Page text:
“I fear that if Christianity is in danger because our mainstream culture smudges it down, our values that are attached to Christianity are going to be even more minimalized, or even forgotten,” Schmalz said. “What I see in our culture is we are saying, ‘We are significant enough, we are educated enough, we don’t need Christianity.’ But what I think is really happening is that we are reverting back to our pre-pagan roots: My ancestors are German. Before Christianity came into Germanic tribes, human sacrifice was common, so it doesn’t take that much imagination to realize that some of the destructive forces that are going on in our culture resemble that religion.”

“We saw it in Rome too: The most advanced civilization in the West had the Coliseum.” Society, he insisted, cannot lose the knowledge of the sacredness of life that starts with conception and carries through to old age, with everyone in between.

“If art can play a role in helping society realize the importance of life, I can’t think of a better use for it, instead of it just being art for art’s sake,” Schmalz said.

Every element of the sculpture is thought of as a representation of beauty: Of Mary, of the womb made in mirrored steel, the texture in her clothes, all lead to that little unborn Jesus, he said.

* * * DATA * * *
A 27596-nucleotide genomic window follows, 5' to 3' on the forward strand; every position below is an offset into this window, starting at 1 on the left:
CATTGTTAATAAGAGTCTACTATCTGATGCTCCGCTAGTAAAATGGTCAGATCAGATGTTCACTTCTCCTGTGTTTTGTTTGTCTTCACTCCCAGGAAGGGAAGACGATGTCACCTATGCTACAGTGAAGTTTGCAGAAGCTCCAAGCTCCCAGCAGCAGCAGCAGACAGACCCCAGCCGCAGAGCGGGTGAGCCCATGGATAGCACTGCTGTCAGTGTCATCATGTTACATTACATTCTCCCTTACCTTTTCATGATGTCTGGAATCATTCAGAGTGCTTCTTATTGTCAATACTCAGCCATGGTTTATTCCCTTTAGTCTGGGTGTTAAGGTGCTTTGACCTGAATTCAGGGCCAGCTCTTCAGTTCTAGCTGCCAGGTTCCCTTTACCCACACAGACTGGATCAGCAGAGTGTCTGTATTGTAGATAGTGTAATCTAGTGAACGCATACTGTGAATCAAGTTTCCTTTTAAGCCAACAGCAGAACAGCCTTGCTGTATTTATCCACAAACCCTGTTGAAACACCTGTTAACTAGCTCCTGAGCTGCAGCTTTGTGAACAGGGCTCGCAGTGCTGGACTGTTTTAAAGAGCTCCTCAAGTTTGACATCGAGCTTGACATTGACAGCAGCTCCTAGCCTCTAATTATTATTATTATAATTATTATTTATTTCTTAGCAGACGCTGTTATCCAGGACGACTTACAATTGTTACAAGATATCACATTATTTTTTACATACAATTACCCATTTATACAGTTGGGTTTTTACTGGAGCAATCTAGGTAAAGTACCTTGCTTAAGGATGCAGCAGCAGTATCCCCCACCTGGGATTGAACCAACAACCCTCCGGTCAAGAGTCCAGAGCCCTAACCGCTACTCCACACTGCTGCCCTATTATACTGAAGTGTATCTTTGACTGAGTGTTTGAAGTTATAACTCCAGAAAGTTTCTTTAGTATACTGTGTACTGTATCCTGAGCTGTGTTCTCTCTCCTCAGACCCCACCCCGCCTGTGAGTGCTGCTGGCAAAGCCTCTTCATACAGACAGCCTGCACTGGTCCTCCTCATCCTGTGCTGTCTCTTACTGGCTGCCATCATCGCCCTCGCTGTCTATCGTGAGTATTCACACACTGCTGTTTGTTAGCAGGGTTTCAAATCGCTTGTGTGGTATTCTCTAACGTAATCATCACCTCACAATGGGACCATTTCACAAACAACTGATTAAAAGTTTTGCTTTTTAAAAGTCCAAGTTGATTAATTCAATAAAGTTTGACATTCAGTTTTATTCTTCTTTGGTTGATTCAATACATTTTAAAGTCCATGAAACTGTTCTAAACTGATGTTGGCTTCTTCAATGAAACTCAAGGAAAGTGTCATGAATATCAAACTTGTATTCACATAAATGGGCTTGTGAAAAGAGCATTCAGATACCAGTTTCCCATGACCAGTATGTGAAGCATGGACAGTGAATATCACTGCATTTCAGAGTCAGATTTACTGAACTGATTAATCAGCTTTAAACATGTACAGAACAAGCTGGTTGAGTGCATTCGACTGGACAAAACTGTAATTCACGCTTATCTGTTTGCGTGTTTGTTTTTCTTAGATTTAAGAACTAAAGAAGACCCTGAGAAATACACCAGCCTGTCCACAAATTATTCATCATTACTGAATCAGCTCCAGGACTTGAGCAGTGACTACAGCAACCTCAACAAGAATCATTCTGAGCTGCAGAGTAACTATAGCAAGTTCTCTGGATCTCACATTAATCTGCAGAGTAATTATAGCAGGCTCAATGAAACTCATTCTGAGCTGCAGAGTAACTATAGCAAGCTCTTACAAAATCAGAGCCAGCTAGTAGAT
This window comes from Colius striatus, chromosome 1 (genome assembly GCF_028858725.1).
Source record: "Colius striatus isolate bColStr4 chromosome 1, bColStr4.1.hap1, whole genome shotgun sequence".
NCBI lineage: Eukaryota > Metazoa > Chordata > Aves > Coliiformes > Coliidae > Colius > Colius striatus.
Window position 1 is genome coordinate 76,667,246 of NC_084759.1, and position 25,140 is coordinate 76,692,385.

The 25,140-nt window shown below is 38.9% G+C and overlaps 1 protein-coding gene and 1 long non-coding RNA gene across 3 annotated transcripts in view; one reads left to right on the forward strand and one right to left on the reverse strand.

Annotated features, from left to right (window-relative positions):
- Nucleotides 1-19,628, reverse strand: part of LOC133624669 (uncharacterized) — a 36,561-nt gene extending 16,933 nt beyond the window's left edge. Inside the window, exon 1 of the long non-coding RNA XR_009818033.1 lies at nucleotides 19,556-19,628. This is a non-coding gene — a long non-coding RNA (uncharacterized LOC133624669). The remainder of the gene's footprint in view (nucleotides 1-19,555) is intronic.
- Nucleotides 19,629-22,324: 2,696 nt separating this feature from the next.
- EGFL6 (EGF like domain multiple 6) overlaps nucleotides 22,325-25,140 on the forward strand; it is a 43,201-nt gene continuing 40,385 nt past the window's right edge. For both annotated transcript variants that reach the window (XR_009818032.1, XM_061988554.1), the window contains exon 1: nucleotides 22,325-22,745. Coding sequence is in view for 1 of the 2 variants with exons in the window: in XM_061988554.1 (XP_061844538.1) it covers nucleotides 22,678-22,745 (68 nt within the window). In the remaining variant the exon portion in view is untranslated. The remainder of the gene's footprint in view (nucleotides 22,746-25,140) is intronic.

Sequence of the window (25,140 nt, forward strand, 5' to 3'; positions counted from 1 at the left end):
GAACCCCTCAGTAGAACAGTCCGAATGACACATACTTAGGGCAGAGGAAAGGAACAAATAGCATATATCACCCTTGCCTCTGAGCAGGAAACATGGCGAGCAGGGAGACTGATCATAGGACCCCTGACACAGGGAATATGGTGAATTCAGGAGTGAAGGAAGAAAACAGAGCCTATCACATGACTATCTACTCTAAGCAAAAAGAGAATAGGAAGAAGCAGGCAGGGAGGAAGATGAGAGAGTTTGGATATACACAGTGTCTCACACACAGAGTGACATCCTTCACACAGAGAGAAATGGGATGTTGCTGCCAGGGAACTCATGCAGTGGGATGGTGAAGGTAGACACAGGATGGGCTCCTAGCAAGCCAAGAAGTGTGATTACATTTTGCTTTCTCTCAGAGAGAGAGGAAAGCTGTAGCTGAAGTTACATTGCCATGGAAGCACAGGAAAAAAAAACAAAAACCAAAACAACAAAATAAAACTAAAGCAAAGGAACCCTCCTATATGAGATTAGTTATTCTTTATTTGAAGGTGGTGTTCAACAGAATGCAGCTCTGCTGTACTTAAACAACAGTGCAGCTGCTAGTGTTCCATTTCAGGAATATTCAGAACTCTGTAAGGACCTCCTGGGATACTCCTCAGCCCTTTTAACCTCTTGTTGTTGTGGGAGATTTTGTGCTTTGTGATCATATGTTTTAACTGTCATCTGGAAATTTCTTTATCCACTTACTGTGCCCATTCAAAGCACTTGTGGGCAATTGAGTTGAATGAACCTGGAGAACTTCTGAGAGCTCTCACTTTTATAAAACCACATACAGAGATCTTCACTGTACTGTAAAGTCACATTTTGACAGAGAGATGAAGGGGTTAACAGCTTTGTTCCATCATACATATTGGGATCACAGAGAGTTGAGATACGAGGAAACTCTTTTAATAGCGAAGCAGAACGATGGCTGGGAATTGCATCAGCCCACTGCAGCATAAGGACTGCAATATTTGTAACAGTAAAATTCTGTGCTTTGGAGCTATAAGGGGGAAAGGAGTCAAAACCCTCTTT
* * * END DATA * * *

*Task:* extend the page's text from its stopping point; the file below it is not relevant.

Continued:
The image, Schmalz said, was partially inspired by French Archbishop Christophe Pierre, the papal representative to the United States, who, when blessing one of the artist’ sculptures in Washington, D.C. in the Bible Museum, quoted Dostoyevsky: “Beauty can save the world.”

“I thought that was a very lofty idea,” Schmalz said. “But I went to my studio and continued thinking about it. If beauty can save the world, then maybe it can also save the unborn.”

People, he said, are impacted by what they see, and as such, more pro-life sculptures celebrating pregnancy can be powerfully inspiring.

“People don’t see what is inside the womb very often, and if they do, it is usually in a postcard handed to them on the street, that they dispose of. Or it’s something concerned with the horror of [abortion]. Yet this sculpture is nothing but a celebration. And it is permanent; bronze sculptures last forever.”

The sculpture placed in the Roman church will be blessed this Sunday by Archbishop Vincenzo Paglia, head of the Vatican’s pro-life office. It was donated to the Movimento Per la Vita Italiano, the Italian pro-life movement, with whom Schmalz got into contact with the help of America’s Heartbeat International.

He has created various sizes of the same sculpture, which will be placed in Washington’s Theological College, across from the National Shrine; in Austin, Texas; and in Ireland, but Schmalz hopes other places will take it too.

Baptized a Catholic, but only active in the faith since the age of 17, Schmalz said that when he first set out to do a pro-life sculpture, he began by depicting Jesus crying with his face in his hands, surrounded by 490 aborted fetuses. The idea was to portray God’s forgiveness “70 times seven,” which comes to 490.

In the end he abandoned that idea, he said, “because it’s too sad. I can’t see anyone angry at [the new statue], and hopefully, they will be moved in a positive way by it. Maybe some hearts will be changed by it.”

Follow Inés San Martín on Twitter: @inesanma